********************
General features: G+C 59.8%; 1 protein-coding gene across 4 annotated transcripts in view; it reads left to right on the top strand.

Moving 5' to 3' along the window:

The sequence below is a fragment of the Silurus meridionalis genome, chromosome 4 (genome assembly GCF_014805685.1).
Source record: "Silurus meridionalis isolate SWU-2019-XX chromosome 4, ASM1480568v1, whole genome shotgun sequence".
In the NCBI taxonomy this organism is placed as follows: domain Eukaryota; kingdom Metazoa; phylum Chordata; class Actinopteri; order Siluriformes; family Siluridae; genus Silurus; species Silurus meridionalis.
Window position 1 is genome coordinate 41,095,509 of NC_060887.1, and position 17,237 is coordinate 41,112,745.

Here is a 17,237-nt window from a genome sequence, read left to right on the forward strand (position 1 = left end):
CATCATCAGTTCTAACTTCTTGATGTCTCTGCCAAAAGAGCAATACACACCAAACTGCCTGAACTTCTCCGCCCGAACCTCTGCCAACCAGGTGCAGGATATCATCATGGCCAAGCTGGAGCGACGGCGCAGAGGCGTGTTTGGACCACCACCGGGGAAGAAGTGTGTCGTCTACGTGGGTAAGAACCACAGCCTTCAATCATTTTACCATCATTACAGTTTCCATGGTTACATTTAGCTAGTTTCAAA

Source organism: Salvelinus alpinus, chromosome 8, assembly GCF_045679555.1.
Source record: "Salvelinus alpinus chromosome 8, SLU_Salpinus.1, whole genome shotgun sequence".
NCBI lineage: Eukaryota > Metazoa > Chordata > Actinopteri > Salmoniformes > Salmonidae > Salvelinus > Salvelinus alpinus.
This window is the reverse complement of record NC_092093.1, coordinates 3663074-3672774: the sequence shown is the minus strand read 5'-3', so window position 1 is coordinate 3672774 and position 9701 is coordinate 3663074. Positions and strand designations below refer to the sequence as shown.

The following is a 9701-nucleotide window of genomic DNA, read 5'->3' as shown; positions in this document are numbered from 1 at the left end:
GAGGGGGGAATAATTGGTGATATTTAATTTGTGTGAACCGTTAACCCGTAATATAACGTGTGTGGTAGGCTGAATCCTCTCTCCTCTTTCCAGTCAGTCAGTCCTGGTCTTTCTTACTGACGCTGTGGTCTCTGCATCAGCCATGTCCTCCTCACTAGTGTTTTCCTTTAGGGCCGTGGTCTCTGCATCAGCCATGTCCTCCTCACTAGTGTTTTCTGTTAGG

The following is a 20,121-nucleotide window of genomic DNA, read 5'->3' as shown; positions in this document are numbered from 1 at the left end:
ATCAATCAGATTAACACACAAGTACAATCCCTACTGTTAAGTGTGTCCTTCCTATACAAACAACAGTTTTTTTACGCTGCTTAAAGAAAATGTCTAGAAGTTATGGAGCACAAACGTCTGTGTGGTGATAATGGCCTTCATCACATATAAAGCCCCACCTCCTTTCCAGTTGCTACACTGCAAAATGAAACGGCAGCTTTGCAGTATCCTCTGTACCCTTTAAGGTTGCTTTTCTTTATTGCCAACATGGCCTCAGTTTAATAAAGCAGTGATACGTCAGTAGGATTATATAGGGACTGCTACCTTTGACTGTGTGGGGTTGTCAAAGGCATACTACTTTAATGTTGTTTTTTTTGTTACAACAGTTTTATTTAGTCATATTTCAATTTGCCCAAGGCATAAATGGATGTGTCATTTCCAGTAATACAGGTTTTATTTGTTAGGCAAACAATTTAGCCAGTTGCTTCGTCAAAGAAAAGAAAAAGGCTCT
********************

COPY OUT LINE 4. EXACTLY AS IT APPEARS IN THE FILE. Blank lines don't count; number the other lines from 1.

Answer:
Source record: "Silurus meridionalis isolate SWU-2019-XX chromosome 4, ASM1480568v1, whole genome shotgun sequence".